Iraq At Our Mercy U.S., Britain Agree To Allow Greater Oil Revenue To Ease Nation’s Blight.
The Security Council on Friday more than doubled the amount of oil that Baghdad will be allowed to sell to buy food, medicine and other goods desperately needed by the 22 million Iraqis living under U.N. sanctions.
The council voted unanimously for a resolution initiated by Secretary-General Kofi Annan on Feb. 2. It raises the current limit - now a year old - of $2 billion in oil sales every six months to $5.2 billion. It also allows some of the revenue to repair Iraq’s dilapidated electricity, water and sanitation systems.
The resolution acknowledged that “the population of Iraq continues to face a very serious nutritional and health situation” after living with sanctions for seven years.
A number of council members also pointed out that Iraq’s full cooperation with U.N. weapons inspectors would make it possible for the sanctions to end.
The United States and Britain voted for the resolution, though they have threatened to resort to military force if Saddam Hussein does not comply with a Security Council resolution from 1991 that obliges Iraq to grant total access to the weapons inspectors.
The U.S. deputy representative, Peter Burleigh, said, “The United States is deeply concerned about the welfare of the Iraqi people, and we want to do everything we can to make sure their basic needs are met.”
Other members used the occasion to express the council’s support for Annan in his meetings this weekend with the Iraqi leadership. The president for February, Denis Dangue Rewaka of Gabon, expressed the hope “that the secretary-general’s mission is crowned with success.”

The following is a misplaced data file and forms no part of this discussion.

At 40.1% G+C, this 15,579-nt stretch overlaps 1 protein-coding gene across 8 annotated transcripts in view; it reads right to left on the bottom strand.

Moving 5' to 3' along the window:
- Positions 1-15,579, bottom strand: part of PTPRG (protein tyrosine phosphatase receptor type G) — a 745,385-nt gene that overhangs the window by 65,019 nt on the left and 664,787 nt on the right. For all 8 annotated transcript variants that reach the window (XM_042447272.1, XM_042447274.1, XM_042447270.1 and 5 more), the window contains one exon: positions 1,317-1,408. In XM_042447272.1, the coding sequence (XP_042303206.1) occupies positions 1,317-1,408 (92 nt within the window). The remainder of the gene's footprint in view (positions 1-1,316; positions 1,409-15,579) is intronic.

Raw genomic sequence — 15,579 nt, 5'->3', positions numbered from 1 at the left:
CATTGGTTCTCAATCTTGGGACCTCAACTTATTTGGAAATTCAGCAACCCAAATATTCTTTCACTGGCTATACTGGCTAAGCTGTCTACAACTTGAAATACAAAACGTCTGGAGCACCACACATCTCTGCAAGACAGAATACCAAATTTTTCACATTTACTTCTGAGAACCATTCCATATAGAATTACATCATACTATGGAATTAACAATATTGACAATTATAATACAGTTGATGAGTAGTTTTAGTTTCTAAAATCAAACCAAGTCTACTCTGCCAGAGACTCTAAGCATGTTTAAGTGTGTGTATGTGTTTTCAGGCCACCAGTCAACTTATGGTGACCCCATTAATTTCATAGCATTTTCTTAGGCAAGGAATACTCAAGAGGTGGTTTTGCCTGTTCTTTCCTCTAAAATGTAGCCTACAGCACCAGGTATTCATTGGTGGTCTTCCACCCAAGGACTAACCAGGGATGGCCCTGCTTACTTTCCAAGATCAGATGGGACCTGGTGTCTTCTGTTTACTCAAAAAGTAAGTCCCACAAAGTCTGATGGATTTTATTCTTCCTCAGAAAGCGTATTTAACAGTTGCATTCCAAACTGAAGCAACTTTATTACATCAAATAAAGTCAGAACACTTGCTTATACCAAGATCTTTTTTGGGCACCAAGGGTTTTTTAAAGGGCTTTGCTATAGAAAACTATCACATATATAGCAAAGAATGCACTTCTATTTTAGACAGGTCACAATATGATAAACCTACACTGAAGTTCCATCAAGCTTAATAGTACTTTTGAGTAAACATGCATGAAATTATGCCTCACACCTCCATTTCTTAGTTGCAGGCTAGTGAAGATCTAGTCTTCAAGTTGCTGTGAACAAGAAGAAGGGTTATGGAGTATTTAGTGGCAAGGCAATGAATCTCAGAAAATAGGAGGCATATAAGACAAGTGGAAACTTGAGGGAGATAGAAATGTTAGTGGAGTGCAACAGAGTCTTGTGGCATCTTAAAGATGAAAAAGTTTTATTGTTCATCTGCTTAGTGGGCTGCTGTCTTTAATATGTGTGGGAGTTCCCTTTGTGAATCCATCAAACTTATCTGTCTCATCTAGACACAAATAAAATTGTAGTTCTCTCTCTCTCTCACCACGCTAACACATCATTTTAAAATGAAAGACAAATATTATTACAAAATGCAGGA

The resolution adopted Friday was based on an amended plan put forward by Britain, Portugal and Sweden that lays out the terms for implementing Annan’s proposal.
Britain’s chief delegate, Sir John Weston, described the resolution as more than just a technical document.
“It is a clear message that we are not prepared to see the Iraqi people suffer as a consequence of their leaders,” he said.
Benon Sevan, the U.N. official who runs the oil-for-food program, went before the Security Council to explain the need for such a resolution.
“We welcome it because it will help the Iraqi people,” Sevan said Friday.
Several Security Council members complained about Iraq’s lack of cooperation in drafting a new distribution plan.
Iraqi officials withheld comment on Annan’s proposal for several days, then rejected portions, in part because the distribution of commodities is kept out of their hands, and because repairs of the electrical grid are confined to an area of northern Iraq under Kurdish control.
The Iraqi officials also contend that aging equipment and a lack of spare parts make it impossible to pump as much as $5.2 billion of oil in six months. The resolution instructs the secretary-general to empanel a group of experts to determine how much oil Iraq can produce.